Organizational Crime Studies (OCS)

Das ODS-Team
The OCS-Team

The research program "Organizational Crime Studies" is embedded in an interdisciplinary team that comprises sociologists, criminologists and legal scholars. The team receives the support of medical practitioners, scholars of Chinese Studies, Political Science and Economics. It is headed by Professor Markus Pohlmann.
The Heidelberg research team addresses the central question of how organizations deviate from legal paths and how they get back on track. With a comparative perspective on social spheres and national institutions, it examines whether actors involved in deviant activities within organizational contexts participated for personal gain or other reasons. What is the role of benefits to the organization, or their individual reputation and recognition among peers?

These questions have become increasingly relevant since the 1990s. For example, the accounting scandals in the early 2000s and the global financial crisis since 2007/08 have shown how easily and often corporations, banks and investment funds tend to leave the legal paths when it serves their interests. But also the recurrent theme of manipulation and corruption at the intersection of medical practice and pharmaceutical industry shows that neither the highly regulated business sectors nor public institutions are exempt. The repeat violations of the law on behalf of large German industrial companies - such as Siemens, MAN and ThyssenKrupp - prove that even the vanguards of private sector self-regulation do not sufficiently address the problem, by simply increasing formal sanctions and control. Even the international regulatory boom since the 2000s did not eradicate corruption and manipulation. Apparently, the opposite is the case. The number of penal procedures is on the rise, if we look at Germany, the United States, China, Austria and Switzerland.

The aim of the research program
To explain this paradox, the goal of the research program is to investigate the social causes, institutional constraints as well as the legal consequences of active corruption. The sociological concept of “organizational deviance” is likely to make a fruitful contribution to criminological and penal disputes in the field of international corruption research. It provides us with a new starting point for the explanation of a hitherto underexposed form of crime, which is not only about personal gain, but primarily driven by the pursuit of the objectives of the organization.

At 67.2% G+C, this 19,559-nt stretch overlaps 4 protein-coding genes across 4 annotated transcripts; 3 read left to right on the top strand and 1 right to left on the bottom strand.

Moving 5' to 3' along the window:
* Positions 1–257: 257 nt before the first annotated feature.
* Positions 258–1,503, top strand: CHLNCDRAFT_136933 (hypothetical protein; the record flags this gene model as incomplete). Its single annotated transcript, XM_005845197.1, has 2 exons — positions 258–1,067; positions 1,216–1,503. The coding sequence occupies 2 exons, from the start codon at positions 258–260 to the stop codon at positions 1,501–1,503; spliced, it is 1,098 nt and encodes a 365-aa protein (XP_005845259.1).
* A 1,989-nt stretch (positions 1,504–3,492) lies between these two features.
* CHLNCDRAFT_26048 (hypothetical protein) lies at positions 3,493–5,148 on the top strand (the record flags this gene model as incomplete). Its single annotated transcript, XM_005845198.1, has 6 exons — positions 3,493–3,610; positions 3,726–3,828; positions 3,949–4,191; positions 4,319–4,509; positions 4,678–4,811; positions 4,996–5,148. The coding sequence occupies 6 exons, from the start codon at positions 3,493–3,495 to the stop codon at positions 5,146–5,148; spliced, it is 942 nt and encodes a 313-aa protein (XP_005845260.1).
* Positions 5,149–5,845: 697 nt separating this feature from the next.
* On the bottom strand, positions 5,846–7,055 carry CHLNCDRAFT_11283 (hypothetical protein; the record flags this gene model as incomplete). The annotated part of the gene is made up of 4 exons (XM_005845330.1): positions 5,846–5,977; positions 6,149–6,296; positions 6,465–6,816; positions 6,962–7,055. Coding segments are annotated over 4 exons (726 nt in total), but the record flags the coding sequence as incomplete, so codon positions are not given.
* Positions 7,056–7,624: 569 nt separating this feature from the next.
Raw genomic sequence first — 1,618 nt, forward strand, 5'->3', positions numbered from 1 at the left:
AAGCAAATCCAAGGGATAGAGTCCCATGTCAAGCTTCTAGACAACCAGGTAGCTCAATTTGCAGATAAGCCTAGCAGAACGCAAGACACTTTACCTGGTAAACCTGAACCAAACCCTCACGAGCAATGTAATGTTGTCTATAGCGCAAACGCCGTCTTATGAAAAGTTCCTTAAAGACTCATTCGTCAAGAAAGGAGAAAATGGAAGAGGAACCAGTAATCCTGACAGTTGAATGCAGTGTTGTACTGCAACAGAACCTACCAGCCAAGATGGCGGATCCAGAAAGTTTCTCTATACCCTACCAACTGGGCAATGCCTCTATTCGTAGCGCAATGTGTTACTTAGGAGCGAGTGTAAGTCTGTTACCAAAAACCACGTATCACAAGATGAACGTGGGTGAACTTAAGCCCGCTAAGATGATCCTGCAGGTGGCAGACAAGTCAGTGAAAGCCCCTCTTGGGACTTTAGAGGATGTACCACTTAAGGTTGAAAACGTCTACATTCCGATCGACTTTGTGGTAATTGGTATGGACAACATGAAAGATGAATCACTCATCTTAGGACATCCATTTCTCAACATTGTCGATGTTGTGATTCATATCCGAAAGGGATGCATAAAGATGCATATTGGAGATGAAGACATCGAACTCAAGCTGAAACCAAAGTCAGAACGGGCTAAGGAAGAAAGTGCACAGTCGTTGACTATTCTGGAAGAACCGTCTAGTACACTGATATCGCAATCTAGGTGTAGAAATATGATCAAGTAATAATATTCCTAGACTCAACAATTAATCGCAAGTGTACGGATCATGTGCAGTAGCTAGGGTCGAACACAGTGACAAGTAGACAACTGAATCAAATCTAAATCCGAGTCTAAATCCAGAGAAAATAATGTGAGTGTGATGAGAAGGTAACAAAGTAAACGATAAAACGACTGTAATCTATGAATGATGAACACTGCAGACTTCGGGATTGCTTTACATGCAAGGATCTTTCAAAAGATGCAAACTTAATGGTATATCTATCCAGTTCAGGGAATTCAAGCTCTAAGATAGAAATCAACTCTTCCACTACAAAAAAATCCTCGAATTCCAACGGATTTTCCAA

Research design
Document analyses of court cases in Germany and abroad will be reviewed and systematically compared. The same design applies to interviews with experts and stakeholders in these court cases, where we use collective mindset analysis (CMA) to reconstruct the dominant patterns of interpretation in the specific organizational context (inter alia via organizational case studies). Based on experimental research methods and the use of vignettes technique in online surveys and telephone surveys, we will further investigate the deviance on the dark side of the organization.
By applying an institutional theory approach at the level of the organization, we develop an interdisciplinary explanatory model for organizational crime that takes cultural, regulatory, and sector specific factors into account, which might mediate the informal legitimacy of criminal activities.

Research Projects